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Football Players In Sayreville, N.J., Charged In Sexual Assault

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Football Players In Sayreville, N.J., Charged In Sexual Assault

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Football Players In Sayreville, N.J., Charged In Sexual Assault

Football Players In Sayreville, N.J., Charged In Sexual Assault

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Seven football players at Sayreville War Memorial High School have been charged in connection with criminal sexual contact involving younger players. The state may charge them as adults.

STEVE INSKEEP, HOST:

Sayreville, New Jersey would rather be known for almost anything other than what the town is known for right now. It's an industrial city by the Raritan River. It has a history of making bricks and making gunpowder. Instead, Sayreville is known for a scandal notorious enough that we need to warn you, you may not want children to hear this report, which is about three minutes long. Sayreville is trying to come to terms with allegations that teenage football players carried out hazing rituals that included sexual assault of teammates. Sarah Gonzales of member station WNYC has more.

SARAH GONZALES, BYLINE: The Sayreville Bombers have won three sectional football titles in the past 40 years. They are a source of pride for residents, like Tony Consolo and Christine Render.

TONY CONSOLO: Oh, they got a good team. They got a real good team.

CHRISTINE RENDER: I graduated in 1978 from the high school. And we still go to the football games.

CONSOLO: They had some good teams. Yeah, they were pretty hot.

GONZALES: Just four games into this high school football season, Superintendent Richard Labbe abruptly canceled the remainder of the season, freshman, JV and varsity. At the time, he said it was because football players were harassing, intimidating and bullying each other. He said it was happening a lot and that football players knew about it. His decision divided much of the community.

(SOUNDBITE OF MEETING NOISE)

GONZALES: At a school board meeting last week, parents and community members complained that punishing the entire team was an overreaction and that some of their kids futures depended on football. That was before details emerged that the alleged harassment at Sayreville was sexual. Now parents like Phelarn Curry say protecting students needs to be the priority, not football.

PHELARN CURRY: I adore the program, you know, myself. But in light of what's going on, something needs to happen. And you've got to stop and look at what you have before you can go on and move forward.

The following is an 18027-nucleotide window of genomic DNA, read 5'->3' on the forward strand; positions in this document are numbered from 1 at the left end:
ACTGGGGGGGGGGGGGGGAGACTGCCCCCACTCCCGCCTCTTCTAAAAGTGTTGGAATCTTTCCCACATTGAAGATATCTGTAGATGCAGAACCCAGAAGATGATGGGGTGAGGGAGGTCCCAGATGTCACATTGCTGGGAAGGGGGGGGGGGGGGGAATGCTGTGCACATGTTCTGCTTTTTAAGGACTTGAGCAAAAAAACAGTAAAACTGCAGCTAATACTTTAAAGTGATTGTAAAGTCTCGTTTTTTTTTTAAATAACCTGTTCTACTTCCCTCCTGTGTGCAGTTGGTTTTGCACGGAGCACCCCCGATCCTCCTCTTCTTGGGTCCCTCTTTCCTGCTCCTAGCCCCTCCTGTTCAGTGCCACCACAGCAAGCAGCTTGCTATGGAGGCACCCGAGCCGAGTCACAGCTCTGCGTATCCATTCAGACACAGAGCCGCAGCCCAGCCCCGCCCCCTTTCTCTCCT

GONZALES: The state's primary print and online news outlet, NJ Advance Media, published a story based on a parent's description of a harrowing locker room ritual. Upperclassman would allegedly make a howling noise, and the lights would go off. According to that parent, older team members would pick up his son, a freshman, and pin him down. The attacks allegedly involve penetration of a sexual nature. Seven players, ages 15 to 17, have been arrested for assault on four members of the team. The charges include aggravated criminal sexual assault and criminal sexual contact and hazing, for engaging in an act of sexual penetration.

SHEILA BROWN: To me, hazing was what hazing was when we were in school.

GONZALES: Sheila Brown lives in Sayreville.

BROWN: You threw a kid in the shower or you made fun of them or something like that. This, to me, is beyond hazing. It's beyond comprehension.

GONZALES: She supports the superintendent's decision to shut down the football program.

BROWN: I find it hard to believe that the football team as a whole didn't know what was going on. And as long as that's the case, he was absolutely, absolutely right in canceling the season.

(SOUNDBITE OF NOISE OUTSIDE OF SCHOOL)

GONZALES: Outside of Sayreville High School, students are still wearing football sweaters and T-shirts in Sayreville blue and gray. Many say, first, figure out what really happened, and punish the ones who are responsible, not everyone. They say it's not fair. It's unclear whether any adults at the school were aware of the alleged assaults. The state gets 30 days to decide whether it will pursue charging the 17-age students as adults themselves. For NPR News, I'm Sarah Gonzales in New York.

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